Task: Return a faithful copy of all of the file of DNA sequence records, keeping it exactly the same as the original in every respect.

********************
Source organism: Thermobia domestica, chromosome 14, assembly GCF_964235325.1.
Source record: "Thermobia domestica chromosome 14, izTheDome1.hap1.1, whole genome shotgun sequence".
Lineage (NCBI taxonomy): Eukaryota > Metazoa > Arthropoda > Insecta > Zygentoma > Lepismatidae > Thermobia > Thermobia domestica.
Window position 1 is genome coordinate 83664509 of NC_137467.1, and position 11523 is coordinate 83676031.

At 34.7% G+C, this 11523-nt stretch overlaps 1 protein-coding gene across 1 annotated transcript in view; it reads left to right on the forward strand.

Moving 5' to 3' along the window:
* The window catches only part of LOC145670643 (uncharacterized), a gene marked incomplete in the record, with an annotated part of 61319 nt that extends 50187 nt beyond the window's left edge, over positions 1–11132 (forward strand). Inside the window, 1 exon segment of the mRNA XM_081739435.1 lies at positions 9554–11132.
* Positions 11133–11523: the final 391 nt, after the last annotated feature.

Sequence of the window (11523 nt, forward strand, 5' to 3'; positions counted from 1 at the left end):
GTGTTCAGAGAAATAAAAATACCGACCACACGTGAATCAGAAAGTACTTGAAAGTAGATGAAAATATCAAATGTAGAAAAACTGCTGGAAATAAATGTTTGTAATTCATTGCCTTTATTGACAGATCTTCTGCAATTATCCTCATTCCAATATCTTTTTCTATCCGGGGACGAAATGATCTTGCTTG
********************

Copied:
Source organism: Thermobia domestica, chromosome 14, assembly GCF_964235325.1.
Source record: "Thermobia domestica chromosome 14, izTheDome1.hap1.1, whole genome shotgun sequence".
Lineage (NCBI taxonomy): Eukaryota > Metazoa > Arthropoda > Insecta > Zygentoma > Lepismatidae > Thermobia > Thermobia domestica.
Window position 1 is genome coordinate 83664509 of NC_137467.1, and position 11523 is coordinate 83676031.

At 34.7% G+C, this 11523-nt stretch overlaps 1 protein-coding gene across 1 annotated transcript in view; it reads left to right on the forward strand.

Moving 5' to 3' along the window:
* The window catches only part of LOC145670643 (uncharacterized), a gene marked incomplete in the record, with an annotated part of 61319 nt that extends 50187 nt beyond the window's left edge, over positions 1–11132 (forward strand). Inside the window, 1 exon segment of the mRNA XM_081739435.1 lies at positions 9554–11132.
* Positions 11133–11523: the final 391 nt, after the last annotated feature.

Sequence of the window (11523 nt, forward strand, 5' to 3'; positions counted from 1 at the left end):
GTGTTCAGAGAAATAAAAATACCGACCACACGTGAATCAGAAAGTACTTGAAAGTAGATGAAAATATCAAATGTAGAAAAACTGCTGGAAATAAATGTTTGTAATTCATTGCCTTTATTGACAGATCTTCTGCAATTATCCTCATTCCAATATCTTTTTCTATCCGGGGACGAAATGATCTTGCTTG